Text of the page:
In many respects, we are lucky to live in Canada because of our unrestrictive government and our right to free speech. Although it may be controversial at times, I am glad they we can speak what is on our mind instead of worrying about censorship like a 21 year old student in China does. I feel fortunate because even though I may dread writing a blog about censorship, at least I have the opportunity to do so. If I was in other countries in the world, I would not have the opportunity to do so based on their regulations and what they classify as sensitive information too. In this final segment we will be looking at some of the most restrictive countries regarding censorship.
China : The Great Firewall
As we have learned so far, China is one of the most censored countries in the world ranked in the pervasive category by the Open Net Initiative. The Chinese government is particularly strict on political content searched on the internet. Political websites are considered sensitive information and they are implications if you are caught. As an example on April 1, 2012, 16 blogs were shutdown resulting in 6 arrests by Chinese police. Coming from a Canadian perspective , we would find this outrageous because our society are based on different values than China. I can not imagine a situation where you would be arrested in Canada over blog content unless is was racially derogatory or something along that nature. A second example of how strict the Chinese government is, was demonstrated in February 2012 when the government cut off access in parts of Tibet where protests were occurring. Again compared to Canada, we are able to demonstrate our opinions not only through the internet but through peaceful protests as well. Cutting out the internet is one way the Chinese government cuts down on these types of uprisings.
This youtube video puts China’s censorship practices into perspective quite well:
Even though the government has a strangle hold on the internet and its domestic users, they seem to have increasingly difficulty reigning in the mircobloggers of the country. China seems to do a nice job at phasing out western influences such as social media outlets like Twitter and Facebook but the microblogging site Weibo is where the Chinese people seem to be getting their social media fix. It is still censored but with over 300 million users, it is hard to prevent information exchanges happening about a wide range of topics including politics. In an interesting article by The Guardian, Michel Bonnin describes the role of Weibo in China by saying “Weibo plays a much more important role in China than Twitter does in the west, because of the heavy censorship imposed by the regime on the other media.Weibo is also censored and cannot be considered a free public sphere but it is still the place where exchange of information is the most developed in China, and even traditional and official media are forced to go through it to have a real impact on the public. it is also the only place where the receptors of information can react and influence the circulation of information.” As we can see, China is one of the most internet savy countries in the world and they know how to use it to their benefit even if we in Canada don’t view it as correct.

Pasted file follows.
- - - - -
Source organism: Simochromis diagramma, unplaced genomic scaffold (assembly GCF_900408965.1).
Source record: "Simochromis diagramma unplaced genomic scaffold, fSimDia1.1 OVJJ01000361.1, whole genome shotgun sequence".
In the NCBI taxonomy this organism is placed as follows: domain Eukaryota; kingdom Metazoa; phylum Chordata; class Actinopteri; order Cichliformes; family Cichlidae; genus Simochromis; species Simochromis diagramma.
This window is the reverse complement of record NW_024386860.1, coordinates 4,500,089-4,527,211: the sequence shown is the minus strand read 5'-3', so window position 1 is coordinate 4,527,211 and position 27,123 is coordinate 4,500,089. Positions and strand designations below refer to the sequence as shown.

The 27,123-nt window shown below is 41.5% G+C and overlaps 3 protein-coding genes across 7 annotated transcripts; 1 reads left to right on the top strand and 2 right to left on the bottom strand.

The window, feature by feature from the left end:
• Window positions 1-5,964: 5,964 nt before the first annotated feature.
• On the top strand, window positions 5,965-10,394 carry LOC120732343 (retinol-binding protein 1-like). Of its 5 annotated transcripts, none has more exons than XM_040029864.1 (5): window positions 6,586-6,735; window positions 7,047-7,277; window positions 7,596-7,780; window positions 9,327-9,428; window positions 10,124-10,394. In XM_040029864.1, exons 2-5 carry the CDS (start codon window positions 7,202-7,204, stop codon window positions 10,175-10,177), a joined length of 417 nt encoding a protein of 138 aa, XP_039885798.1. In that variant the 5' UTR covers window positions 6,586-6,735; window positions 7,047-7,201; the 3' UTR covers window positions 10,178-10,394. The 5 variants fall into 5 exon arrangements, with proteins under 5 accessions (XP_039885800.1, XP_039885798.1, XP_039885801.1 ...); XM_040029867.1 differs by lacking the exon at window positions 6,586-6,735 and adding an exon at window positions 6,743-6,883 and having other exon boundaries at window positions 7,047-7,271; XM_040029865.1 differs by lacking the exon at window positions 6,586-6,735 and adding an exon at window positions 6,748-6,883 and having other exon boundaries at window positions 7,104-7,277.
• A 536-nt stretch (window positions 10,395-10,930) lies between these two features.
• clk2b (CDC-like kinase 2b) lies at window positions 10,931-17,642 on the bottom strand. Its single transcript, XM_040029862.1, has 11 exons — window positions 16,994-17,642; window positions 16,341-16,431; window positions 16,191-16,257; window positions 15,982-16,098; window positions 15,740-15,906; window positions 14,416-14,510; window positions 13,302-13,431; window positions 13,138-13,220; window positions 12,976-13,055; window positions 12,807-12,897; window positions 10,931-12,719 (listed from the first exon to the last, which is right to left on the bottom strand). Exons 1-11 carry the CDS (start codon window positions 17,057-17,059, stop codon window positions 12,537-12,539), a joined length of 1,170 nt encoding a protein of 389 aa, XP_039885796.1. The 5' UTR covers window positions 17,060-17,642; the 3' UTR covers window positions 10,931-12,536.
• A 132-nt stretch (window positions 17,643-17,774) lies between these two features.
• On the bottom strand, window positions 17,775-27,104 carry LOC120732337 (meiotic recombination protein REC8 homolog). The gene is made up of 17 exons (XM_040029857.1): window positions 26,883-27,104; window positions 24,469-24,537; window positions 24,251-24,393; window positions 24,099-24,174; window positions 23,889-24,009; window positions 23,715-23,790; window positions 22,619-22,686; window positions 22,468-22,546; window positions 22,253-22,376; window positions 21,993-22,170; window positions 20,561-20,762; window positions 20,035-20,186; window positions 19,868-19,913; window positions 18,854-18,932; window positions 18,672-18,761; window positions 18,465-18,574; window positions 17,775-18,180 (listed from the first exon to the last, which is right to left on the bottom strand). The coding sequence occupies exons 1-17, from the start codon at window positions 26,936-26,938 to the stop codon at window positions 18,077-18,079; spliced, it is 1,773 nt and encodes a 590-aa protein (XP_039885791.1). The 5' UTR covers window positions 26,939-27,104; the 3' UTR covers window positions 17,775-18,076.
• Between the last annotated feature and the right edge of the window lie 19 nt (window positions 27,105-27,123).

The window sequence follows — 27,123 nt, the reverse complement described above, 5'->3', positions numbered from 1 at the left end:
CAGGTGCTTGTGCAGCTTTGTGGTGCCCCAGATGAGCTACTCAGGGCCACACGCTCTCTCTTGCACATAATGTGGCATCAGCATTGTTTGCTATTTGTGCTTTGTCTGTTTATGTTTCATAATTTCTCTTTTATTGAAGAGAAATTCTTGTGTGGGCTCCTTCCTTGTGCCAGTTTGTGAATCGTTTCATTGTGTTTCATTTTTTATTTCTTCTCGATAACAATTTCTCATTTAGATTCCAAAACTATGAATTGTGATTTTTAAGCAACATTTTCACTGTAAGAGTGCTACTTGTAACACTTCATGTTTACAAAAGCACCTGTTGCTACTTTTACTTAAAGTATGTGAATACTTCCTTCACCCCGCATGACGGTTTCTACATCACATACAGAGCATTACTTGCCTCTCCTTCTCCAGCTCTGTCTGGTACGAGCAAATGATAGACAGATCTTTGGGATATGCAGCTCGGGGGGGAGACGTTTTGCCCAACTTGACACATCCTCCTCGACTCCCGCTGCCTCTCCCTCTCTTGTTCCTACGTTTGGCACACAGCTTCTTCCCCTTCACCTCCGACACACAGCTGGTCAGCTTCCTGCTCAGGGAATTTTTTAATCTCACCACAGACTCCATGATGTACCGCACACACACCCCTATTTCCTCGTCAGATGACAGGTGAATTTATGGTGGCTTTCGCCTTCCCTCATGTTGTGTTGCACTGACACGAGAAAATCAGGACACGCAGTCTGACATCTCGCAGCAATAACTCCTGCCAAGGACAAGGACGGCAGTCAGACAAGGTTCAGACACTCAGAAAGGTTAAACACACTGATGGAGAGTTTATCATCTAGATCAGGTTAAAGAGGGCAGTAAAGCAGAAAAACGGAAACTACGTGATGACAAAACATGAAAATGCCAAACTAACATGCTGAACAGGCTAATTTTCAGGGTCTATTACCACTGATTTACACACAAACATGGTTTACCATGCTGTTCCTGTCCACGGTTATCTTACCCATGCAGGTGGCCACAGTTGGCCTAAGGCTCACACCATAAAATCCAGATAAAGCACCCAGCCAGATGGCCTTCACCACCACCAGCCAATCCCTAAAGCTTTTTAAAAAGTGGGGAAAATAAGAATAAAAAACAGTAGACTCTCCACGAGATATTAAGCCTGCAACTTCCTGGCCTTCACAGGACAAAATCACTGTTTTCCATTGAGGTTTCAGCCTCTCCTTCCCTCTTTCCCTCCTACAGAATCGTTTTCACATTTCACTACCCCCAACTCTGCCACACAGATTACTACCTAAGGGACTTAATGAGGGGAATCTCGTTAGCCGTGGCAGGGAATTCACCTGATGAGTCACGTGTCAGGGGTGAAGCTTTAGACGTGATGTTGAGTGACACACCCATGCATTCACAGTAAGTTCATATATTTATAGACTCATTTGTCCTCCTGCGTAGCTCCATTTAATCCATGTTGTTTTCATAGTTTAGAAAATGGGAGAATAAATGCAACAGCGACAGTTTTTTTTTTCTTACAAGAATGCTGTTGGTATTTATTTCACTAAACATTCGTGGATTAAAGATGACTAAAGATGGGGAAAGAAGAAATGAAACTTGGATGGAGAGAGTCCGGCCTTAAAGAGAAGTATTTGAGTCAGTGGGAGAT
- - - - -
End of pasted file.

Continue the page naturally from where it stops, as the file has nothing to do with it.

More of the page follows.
Internet usage in Iran has increased over the past couple of years making them one of the leaders in active internet users in the Middle East. With this being said, Iran continues to also be a leader in extensive internet filtration of websites they consider detrimental to their religion. Over the past couple of years, they have broadened their filtration criteria to include anything to do with human rights groups, women’s rights and political opposition. They re route all pages through proxy servers which enables the government to search for various key words and subsequently block anything them deem to be sensitive. Curbing anything to do with women’s rights has been a big priority of of the government in recent years and the Iranian government maintains a blacklist considered to be one of the biggest in the world. Online media outlets, human rights activists and bloggers are considered to be an online voice for the people making them a target of government resulting in arrests, imprisonment and even torture in some cases. In 2009, the blocking of Facebook became a major source of conflict as many believe supporters of President Mahmoud Ahmadinejad were behind the decision. The opposition had been using the social media website for political campaigning and due to an uproar, the site was unblocked for a short time before being blocked yet again. We seem to be seeing a trend when it comes to heavily censored countries, that social media appears to be an enemy. As we can see in Canada, social media outlets such as Facebook and Twitter allow for people to have a voice; letting their opinion count. In my opinion, I think that these countries are threatened by this sense of individualism, thinking that it may result in something more. Overall, Iran continues to be among the world leaders when it comes to censorship making it not a very desirable destination from the viewpoint of Canadians.
Overall, life in Canada compared to the rest of the world is very different in the sense that we don’t have to worry about a lot of the things, citizens of other countries do such as censorship. As we have found out in this two part series, countries such as China and Iran are among the two most pervasive in the world as sensitive topics are heavily censored. Strict punishments can come if these rules are broke as they are considered as a an attempt to over throw the regime. In Canada, we do not have to worry about these types of problems because of our civil rights. Personally, I am very thankful that these problems do no come up in my everyday life like they do for others around the world. One thing Ive learned is that we are very lucky to live in this beautiful country we call home.